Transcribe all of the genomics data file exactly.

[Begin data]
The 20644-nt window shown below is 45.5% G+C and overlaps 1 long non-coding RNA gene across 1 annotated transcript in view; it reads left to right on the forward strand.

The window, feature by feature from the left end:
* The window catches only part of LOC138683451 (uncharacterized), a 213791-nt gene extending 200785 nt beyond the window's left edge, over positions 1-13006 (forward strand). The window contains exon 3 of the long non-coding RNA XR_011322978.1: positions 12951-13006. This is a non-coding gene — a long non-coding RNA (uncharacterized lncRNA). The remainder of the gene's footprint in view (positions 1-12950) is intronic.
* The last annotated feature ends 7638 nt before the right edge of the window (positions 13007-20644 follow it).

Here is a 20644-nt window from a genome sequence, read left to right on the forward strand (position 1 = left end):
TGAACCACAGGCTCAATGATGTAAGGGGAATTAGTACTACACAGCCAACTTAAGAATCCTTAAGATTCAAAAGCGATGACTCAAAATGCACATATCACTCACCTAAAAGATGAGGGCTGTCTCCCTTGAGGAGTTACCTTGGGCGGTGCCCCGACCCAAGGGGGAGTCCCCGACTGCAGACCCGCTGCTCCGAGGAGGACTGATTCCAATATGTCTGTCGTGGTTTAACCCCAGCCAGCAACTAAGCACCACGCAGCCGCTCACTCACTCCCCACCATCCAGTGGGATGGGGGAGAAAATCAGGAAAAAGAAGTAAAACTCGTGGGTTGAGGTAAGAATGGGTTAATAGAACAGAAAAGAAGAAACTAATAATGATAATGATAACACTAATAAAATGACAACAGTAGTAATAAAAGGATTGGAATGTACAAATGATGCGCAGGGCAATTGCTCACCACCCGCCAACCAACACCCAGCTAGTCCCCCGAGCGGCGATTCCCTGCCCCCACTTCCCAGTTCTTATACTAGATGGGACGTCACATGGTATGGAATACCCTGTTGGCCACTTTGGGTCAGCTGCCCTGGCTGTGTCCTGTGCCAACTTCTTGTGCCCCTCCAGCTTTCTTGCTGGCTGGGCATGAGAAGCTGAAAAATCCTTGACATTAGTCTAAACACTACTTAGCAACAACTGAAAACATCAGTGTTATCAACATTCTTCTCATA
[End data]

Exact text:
The 20644-nt window shown below is 45.5% G+C and overlaps 1 long non-coding RNA gene across 1 annotated transcript in view; it reads left to right on the forward strand.

The window, feature by feature from the left end:
* The window catches only part of LOC138683451 (uncharacterized), a 213791-nt gene extending 200785 nt beyond the window's left edge, over positions 1-13006 (forward strand). The window contains exon 3 of the long non-coding RNA XR_011322978.1: positions 12951-13006. This is a non-coding gene — a long non-coding RNA (uncharacterized lncRNA). The remainder of the gene's footprint in view (positions 1-12950) is intronic.
* The last annotated feature ends 7638 nt before the right edge of the window (positions 13007-20644 follow it).

Here is a 20644-nt window from a genome sequence, read left to right on the forward strand (position 1 = left end):
TGAACCACAGGCTCAATGATGTAAGGGGAATTAGTACTACACAGCCAACTTAAGAATCCTTAAGATTCAAAAGCGATGACTCAAAATGCACATATCACTCACCTAAAAGATGAGGGCTGTCTCCCTTGAGGAGTTACCTTGGGCGGTGCCCCGACCCAAGGGGGAGTCCCCGACTGCAGACCCGCTGCTCCGAGGAGGACTGATTCCAATATGTCTGTCGTGGTTTAACCCCAGCCAGCAACTAAGCACCACGCAGCCGCTCACTCACTCCCCACCATCCAGTGGGATGGGGGAGAAAATCAGGAAAAAGAAGTAAAACTCGTGGGTTGAGGTAAGAATGGGTTAATAGAACAGAAAAGAAGAAACTAATAATGATAATGATAACACTAATAAAATGACAACAGTAGTAATAAAAGGATTGGAATGTACAAATGATGCGCAGGGCAATTGCTCACCACCCGCCAACCAACACCCAGCTAGTCCCCCGAGCGGCGATTCCCTGCCCCCACTTCCCAGTTCTTATACTAGATGGGACGTCACATGGTATGGAATACCCTGTTGGCCACTTTGGGTCAGCTGCCCTGGCTGTGTCCTGTGCCAACTTCTTGTGCCCCTCCAGCTTTCTTGCTGGCTGGGCATGAGAAGCTGAAAAATCCTTGACATTAGTCTAAACACTACTTAGCAACAACTGAAAACATCAGTGTTATCAACATTCTTCTCATA